The generally short-term but devastating mental disorder can also have a serious impact on infants and children, affecting cognitive, emotional and social development.

Copyright © 2009 Agence France Presse. All rights reserved.

Sleep Rx Use Rises in Young Adults

There are several excellent studies that indicate sleep problems associated with use of EMF generating devices such as cell phones and WIFI.

The use of these devices are very prevalent in this age group. Most seem to believe that there is no impact to health from these devices.

It is interesting that no educational or other preventive approaches are being recommended.

Our blu-light therapy units may be of help, especially if you have irregular work or study hours.

Other more natural help may come from magnesium, B vitamins, Valerian root or other well selected high quality liquid herbal extracts, melatonin, l-tryptophan or 5HTP, herbal teas, raw honey, and baths.

Unfortunately - in the long term - Rx drugs alter REM sleep and other problems may develop with habituation and rebound insomnia that may cause greater drug use.

A word to the wise...
Use of sleep aids by young U.S. adults soars
By Julie Steenhuysen
Thu Jan 15, 2009

CHICAGO (Reuters) – Use of prescription sleep aids nearly tripled among young adults between 1998 and 2006, according to a study released on Thursday by the healthcare business arm of Thomson Reuters.

"Insomnia, a condition traditionally associated with older adults, appears to be causing larger numbers of young adults to turn to prescription sleep aids, and to depend on them for longer periods of time," said William Marder, senior vice president and general manager for the healthcare business of Thomson Reuters, parent company of Reuters News.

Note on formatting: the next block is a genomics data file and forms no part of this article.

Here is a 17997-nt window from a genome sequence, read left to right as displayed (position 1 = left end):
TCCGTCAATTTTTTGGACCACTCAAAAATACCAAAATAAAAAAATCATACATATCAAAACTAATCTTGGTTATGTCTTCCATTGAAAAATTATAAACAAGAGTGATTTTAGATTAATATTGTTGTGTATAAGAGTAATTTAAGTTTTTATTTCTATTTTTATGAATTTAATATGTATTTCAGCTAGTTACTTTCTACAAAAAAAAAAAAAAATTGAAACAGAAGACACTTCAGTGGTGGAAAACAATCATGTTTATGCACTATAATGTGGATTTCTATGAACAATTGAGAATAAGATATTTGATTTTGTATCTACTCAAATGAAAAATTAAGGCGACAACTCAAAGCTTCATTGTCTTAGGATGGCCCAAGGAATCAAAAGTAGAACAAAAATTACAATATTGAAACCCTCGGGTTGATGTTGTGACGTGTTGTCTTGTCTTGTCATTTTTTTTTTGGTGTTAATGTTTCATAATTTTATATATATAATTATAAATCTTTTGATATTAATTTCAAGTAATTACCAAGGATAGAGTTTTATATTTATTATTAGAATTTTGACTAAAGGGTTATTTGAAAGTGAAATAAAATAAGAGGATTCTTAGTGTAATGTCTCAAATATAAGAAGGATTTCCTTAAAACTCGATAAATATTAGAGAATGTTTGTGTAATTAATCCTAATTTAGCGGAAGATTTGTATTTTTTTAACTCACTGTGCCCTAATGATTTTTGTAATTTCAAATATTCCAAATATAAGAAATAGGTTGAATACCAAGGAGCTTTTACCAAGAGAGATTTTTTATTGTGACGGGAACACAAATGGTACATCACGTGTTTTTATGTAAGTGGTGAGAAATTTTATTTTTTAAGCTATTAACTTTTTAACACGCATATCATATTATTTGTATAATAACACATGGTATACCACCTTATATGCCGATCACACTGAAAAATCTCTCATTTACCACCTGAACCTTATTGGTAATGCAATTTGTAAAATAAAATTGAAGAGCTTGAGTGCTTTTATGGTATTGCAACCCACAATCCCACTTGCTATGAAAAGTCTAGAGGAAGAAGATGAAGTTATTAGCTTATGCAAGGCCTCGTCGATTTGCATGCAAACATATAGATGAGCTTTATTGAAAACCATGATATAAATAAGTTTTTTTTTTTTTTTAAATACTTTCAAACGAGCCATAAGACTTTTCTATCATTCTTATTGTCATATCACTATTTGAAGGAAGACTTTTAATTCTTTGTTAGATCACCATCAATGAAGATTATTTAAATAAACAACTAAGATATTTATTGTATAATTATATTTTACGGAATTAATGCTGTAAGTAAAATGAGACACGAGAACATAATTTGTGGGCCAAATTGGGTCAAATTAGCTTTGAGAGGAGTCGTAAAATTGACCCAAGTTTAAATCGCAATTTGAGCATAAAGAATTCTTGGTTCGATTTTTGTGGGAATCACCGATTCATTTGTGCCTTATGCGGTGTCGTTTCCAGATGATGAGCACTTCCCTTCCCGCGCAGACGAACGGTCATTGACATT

A study of medical and drug claims data found a 50-percent increase in use of the drugs among all adults under 45, who also appear to be using the drugs for a longer period of time to help them fall asleep.

During the study period, the average length of time sleep aids were used by adults under 45 jumped by more than 40 percent -- rising to 93 days in 2006 from 64 days in 1998.

But perhaps the most startling finding was the increase in use of sleep aids among college-age adults 18 to 24.

Use in this age group rose to 1,524 users per 100,000 in 2006, up from 599 users per 100,000 in 1998.

"I find it very worrisome that young people who should have a very strong and healthy sleep system are now finding they are turning to medication to help them get to sleep," Donna Arand, a sleep specialist at Kettering Hospital Sleep Disorder Center in Dayton, Ohio, said in a telephone interview.

Arand said she has seen a number of students seeking sleep aids because their normal sleep patterns have been disrupted in college, and she fears these adults may have trouble adjusting to a normal sleep pattern as their schedules normalize.


Two-thirds of those in this study population were taking non-benzodiazepine hypnotics -- such as Sanofi-Aventis' Ambien CR and Sepracor Inc's Lunesta.

These newer sleep aids generally have fewer side effects, but in rare cases they can cause sleep walking.

That may have led to the demise of a 51-year-old Wisconsin man who froze to death while sleep-walking barefoot in his underwear this week in below-zero cold.

The Sawyer County Sheriff's Office in Hayward, Wisconsin, said Timothy Brueggeman had Ambien at his house, and family members told the Star Tribune newspaper in Minneapolis that he had a history of sleep walking.

Chief Deputy Tim Ziegel said there was no proof that Brueggeman had taken the drug before his death but toxicology tests had been ordered.

"We do not know all the facts about what transpired," said Sanofi spokeswoman Susan Brook, noting that the circumstances of the man's death are still being investigated.

In general, she said sleep walking is a rare side effect of the drug and she cautioned that Ambien or Ambien CR should not be taken by people with a history of sleep walking, nor should they be taken with alcohol.

(Additional reporting by Mike Conlon; Editing by Xavier Briand)